Here's where you can find updates to filer guidance and timely reminders about how to properly disclose campaign or lobbying activity. 


December 7, 2018

Beginning Dec. 15, legislators, state executive office holders and their employees or agents may not accept or solicit contributions:

  • for any candidate for state or local office;
  • to a public office fund;
  • to retire a campaign debt; or
  • for a political committee, including a caucus political committee or party, if the contribution is used for the benefit of incumbent state officials or known candidates (WAC 390-17-400).

The fundraising freeze is in effect starting 30 days before the regular session and continues through adjournment, as well as during any special session. RCW 42.17A.560

Legislators and state officials may accept online and credit card contributions, as well as mailed contributions, on Dec. 15 or later as long as the donor made the contribution before the session freeze period began.

Non-incumbent, newly elected state officers are not subject to the legislative session freeze period until they are sworn in to office.

For more information check out


November 8, 2018

With ballot counts beginning to wind down this week, many candidates will be looking to close out their PDC reporting. Things to consider when wrapping up that campaign:

  • If you still have debts or loans, you may continue to fundraise until December 31. Remember that contribution limits for your contributors from before the election count towards the contributions given after the election. 
  • If you were a mini filer, you are not required to file a final C-4 report. 
  • Full filers will need to file a post-general C4 (and C-3s if necessary) by December 10 and a final C-4 by January 10 if there are no outstanding debts, loans or other obligations and the surplus funds ( have been disposed of. If the campaign still has obligations or debts and cannot file a final report on January 10, it should continue to file on the 10th of the month (covers previous calendar month or period since last report) whenever expenditures made total $200 or more since the last C-4 report was filed. If there is a campaign surplus, but no new expenditures, no C-4 reports are required until campaign financial activity resumes.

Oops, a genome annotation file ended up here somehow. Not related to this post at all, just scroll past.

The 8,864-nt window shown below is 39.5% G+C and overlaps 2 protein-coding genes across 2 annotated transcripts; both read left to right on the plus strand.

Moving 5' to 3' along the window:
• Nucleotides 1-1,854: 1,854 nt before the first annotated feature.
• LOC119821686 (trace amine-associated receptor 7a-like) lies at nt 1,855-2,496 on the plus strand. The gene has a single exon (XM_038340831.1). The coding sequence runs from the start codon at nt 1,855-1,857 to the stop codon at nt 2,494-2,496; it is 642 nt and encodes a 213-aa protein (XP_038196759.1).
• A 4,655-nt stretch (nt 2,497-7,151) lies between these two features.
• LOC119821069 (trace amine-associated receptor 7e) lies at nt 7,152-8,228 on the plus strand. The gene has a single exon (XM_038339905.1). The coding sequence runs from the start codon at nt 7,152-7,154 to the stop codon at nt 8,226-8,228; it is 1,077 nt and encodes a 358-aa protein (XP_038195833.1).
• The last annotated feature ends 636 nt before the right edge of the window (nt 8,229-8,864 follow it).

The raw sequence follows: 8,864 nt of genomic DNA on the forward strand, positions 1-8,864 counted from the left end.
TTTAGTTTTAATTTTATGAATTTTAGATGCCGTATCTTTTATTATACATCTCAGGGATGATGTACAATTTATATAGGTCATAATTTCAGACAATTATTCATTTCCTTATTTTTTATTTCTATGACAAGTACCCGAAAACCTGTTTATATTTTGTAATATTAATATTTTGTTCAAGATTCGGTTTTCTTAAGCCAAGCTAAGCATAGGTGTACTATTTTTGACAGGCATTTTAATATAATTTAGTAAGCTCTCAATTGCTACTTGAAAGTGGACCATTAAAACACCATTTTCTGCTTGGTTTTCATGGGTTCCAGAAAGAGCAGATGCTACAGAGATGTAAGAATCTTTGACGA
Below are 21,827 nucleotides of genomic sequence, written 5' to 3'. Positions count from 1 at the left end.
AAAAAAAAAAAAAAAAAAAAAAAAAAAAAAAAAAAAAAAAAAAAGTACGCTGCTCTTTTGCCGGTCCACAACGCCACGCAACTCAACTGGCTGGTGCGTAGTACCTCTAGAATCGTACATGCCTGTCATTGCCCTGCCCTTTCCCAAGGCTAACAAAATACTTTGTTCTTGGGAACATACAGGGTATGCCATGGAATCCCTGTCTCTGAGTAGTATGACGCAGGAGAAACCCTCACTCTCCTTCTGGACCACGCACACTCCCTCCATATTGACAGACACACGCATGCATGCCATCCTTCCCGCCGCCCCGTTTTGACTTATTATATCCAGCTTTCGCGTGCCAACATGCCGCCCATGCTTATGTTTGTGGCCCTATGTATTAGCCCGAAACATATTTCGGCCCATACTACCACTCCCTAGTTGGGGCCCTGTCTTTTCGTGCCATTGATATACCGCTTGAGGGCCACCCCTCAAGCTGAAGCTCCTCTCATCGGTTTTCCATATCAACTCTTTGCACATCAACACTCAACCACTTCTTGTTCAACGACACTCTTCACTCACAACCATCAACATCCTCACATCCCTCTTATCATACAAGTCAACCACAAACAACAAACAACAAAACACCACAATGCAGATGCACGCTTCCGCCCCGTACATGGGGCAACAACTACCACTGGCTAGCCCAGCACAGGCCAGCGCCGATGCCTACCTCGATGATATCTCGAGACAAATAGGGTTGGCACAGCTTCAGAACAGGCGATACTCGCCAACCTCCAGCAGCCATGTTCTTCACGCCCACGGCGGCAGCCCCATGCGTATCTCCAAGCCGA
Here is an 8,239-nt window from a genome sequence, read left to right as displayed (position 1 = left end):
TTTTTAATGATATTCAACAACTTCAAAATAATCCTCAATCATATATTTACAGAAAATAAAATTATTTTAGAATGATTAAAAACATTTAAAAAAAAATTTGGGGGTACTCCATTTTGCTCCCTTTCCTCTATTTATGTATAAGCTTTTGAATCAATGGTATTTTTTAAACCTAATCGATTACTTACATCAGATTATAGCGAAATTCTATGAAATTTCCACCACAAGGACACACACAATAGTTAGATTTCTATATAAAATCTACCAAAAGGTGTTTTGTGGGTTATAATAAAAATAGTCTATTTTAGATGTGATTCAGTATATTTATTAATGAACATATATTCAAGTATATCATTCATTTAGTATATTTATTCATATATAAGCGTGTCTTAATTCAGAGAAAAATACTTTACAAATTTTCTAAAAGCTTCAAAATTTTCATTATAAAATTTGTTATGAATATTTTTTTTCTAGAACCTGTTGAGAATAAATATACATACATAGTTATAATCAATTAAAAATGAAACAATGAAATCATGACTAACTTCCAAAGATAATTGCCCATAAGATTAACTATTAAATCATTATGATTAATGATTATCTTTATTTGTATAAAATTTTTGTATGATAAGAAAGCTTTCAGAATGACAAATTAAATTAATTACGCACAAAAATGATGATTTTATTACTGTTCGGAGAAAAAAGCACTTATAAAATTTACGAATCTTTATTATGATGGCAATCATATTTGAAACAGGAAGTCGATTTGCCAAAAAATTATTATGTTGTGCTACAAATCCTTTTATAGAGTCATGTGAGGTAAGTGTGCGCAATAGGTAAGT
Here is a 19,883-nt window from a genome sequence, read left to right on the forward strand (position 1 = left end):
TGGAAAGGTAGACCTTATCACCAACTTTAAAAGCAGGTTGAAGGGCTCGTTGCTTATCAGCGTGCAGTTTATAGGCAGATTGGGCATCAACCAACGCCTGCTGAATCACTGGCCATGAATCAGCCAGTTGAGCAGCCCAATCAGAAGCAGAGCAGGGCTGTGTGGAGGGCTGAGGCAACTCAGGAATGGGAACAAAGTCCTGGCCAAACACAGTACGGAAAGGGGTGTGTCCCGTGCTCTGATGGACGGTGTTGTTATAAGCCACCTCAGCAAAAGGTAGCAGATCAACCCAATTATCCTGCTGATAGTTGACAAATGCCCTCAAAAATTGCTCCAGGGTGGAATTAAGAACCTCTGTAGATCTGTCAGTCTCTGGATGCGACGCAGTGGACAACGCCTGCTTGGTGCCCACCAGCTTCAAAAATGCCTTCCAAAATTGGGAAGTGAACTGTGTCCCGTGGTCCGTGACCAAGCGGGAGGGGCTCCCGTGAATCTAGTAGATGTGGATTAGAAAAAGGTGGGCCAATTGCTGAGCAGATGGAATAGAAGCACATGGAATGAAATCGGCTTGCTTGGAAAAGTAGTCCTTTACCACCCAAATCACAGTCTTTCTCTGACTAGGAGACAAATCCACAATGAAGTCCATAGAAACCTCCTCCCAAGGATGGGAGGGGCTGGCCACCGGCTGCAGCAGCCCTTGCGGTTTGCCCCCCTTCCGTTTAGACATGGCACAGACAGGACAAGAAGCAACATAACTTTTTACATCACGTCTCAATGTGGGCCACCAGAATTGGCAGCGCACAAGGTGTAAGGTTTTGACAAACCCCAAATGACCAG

Enjoy the quiet time before the next campaign season!

October 27, 2018

From Oct. 27 until Nov. 5, any individual may email a campaign at the address reported on the C-1 or C-1pc to request to inspect its books of account. If someone contacts your campaign to check your books, make an appointment to meet that person. The appointment must be between 9 a.m. and 5 p.m. on a weekday, unless you both agree to meet at a different time. 

The inspection must be allowed within 48 hours of the date and time the request was made, provided that if the request is not made by 3 p.m. on the third day preceding an election, the candidate or political committee need only make best efforts to accommodate the request. 

For more information, read our guidelines here. Additional information about this year's changes to the inspection period requirements is available here

October 24, 2018

Bitcoin and other cryptocurrency should be treated as the equivalent of cash and limited to $100 (RCW 42.17A.475). The cryptocurrency should be converted to legal tender, deposited in the campaign depository within five business days of receipt (RCW 42.17A.220), and timely reported.

If cryptocurrency is paid directly to a vendor for goods or services, it should be disclosed as an in-kind contribution using the fair market value of the cryptocurrency at the time the payment is made. The in-kind contribution must be timely and accurately reported by the recipient, including the name and address of the vendor.

October 22, 2018

In the waning days of the election season, campaigns are making lots of expenditures to get out their messages. The PDC encourages campaigns to provide as much detail as possible to help the public identify the purpose of those expenses.

Campaigns should "describe in detail the goods and/or services to be provided" (WAC 390-16-037). That rule, as well as WAC 390-16-205, has examples that explain how to meet that standard when reporting expenditures on get-out-the-vote campaigns, printing jobs, broadcast political ads and campaign consultants.